NASA’s James Webb Telescope Takes Its First Direct Image of an Exoplanet


The James Webb Space Telescope took its first image of an exoplanet, the United Stadiums (NASA) space agency reported.

The planet, located outside the solar system and named HIP 65426 b, is a gas giant with no rocky surface that could not be habitable.

“This is a turning point, not only for Webb but also for astronomy in general,” said University of Exeter astronomy professor Sasha Hinkley, who led the observation team.

Suppress the light of the host star

Webb was launched in December 2021 and since then only receives praise from astronomers for its performance.

It is the most powerful space telescope ever built and its images have thrilled observers in recent months as it orbits the Sun 1.6 million kilometers from Earth.

Webb has telescopic accessories that block starlight, such as infrared gaze and coronagraphs, which allow it to take direct images of exoplanets.

“It was really impressive how well Webb’s coronagraphs worked to suppress light from the host star,” Hinkley said in a NASA statement Thursday.

Exoplanet HIP 65426 b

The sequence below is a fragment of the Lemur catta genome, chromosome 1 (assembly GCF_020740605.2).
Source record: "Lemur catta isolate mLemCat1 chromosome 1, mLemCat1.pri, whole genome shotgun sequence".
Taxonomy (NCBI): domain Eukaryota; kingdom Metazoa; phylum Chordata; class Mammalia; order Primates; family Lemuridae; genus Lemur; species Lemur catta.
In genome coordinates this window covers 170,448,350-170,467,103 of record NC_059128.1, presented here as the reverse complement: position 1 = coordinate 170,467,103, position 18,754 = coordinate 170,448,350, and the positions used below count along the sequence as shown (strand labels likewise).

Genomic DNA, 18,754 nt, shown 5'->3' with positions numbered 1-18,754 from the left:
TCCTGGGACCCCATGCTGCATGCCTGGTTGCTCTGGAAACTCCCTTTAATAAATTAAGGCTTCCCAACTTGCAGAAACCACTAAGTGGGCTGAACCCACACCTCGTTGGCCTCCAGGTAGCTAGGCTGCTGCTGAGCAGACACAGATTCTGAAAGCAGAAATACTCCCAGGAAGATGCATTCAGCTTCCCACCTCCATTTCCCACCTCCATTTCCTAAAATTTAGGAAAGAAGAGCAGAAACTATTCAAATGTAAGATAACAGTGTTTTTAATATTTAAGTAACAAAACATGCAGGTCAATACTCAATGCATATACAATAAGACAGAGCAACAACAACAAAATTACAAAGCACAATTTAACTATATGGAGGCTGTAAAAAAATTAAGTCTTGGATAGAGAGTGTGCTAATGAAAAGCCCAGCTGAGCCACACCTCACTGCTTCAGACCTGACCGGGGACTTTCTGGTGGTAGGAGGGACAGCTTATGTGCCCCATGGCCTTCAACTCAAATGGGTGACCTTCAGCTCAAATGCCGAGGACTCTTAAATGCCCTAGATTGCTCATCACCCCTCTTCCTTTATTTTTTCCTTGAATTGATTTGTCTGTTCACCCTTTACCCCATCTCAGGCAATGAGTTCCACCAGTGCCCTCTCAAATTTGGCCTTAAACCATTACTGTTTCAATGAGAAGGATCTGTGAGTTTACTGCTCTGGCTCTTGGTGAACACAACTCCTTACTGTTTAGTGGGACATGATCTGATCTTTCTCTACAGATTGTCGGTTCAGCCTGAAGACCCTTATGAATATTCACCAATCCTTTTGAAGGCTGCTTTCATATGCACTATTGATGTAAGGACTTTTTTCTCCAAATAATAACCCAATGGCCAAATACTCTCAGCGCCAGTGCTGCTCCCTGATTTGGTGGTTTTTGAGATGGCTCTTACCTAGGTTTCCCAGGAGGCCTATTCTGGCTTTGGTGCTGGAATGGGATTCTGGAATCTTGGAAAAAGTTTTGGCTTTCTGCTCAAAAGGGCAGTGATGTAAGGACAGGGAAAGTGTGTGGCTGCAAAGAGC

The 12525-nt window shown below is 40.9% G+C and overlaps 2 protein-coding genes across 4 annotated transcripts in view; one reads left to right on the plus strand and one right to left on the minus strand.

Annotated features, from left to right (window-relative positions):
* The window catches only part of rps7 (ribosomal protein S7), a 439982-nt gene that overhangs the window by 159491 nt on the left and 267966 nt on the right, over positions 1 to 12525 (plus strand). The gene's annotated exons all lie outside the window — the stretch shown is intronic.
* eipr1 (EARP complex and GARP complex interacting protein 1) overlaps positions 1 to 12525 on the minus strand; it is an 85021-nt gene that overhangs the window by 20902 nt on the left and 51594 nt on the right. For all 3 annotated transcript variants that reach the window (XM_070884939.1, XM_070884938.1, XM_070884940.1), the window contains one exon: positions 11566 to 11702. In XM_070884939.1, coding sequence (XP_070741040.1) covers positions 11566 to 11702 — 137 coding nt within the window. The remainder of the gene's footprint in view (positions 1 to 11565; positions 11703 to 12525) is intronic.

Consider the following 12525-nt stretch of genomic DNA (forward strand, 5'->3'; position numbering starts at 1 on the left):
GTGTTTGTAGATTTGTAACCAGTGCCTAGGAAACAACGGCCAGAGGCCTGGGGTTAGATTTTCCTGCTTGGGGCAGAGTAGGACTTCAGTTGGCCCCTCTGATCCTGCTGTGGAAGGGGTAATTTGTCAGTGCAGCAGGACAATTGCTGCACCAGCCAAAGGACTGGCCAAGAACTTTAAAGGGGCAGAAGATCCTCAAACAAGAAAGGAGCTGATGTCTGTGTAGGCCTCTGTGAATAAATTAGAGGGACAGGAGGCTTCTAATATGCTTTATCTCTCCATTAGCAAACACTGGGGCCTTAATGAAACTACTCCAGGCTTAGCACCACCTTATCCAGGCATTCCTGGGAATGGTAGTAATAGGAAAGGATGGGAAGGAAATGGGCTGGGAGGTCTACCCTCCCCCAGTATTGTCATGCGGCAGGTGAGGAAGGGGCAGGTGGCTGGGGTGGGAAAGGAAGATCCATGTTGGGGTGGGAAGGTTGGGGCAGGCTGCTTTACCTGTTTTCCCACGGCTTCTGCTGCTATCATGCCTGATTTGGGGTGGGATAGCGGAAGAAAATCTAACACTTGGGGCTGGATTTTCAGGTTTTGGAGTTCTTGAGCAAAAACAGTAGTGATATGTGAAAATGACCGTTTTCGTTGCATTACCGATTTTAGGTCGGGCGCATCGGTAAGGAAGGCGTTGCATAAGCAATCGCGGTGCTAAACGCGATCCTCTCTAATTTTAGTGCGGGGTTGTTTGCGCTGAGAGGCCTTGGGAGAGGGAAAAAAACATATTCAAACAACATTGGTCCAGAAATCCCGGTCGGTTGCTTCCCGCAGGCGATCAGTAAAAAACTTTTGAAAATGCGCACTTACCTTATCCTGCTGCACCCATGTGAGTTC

HIP 65426 b is between six and 12 times the mass of Jupiter and is young and young, at between 15 and 20 million years old, especially compared to Earth, 4.5 billion years old.

The telescope, which released its first images in July, has also revealed dazzling new details of the so-called Phantom Galaxy and the planet Jupiter.

Earlier, the Hubble Space Telescope had captured direct images of exoplanets, but with much less detail.

“I think the most exciting thing is that we’re just getting started,” said Aarynn Carter of the University of California. “We can even discover previously unknown planets.”

The engineering project that includes the Webb telescope cost an estimated $10 billion and is a collaboration between NASA, the European Space Agency, and the Canadian Space Agency.

It is expected to work for about 20 years.

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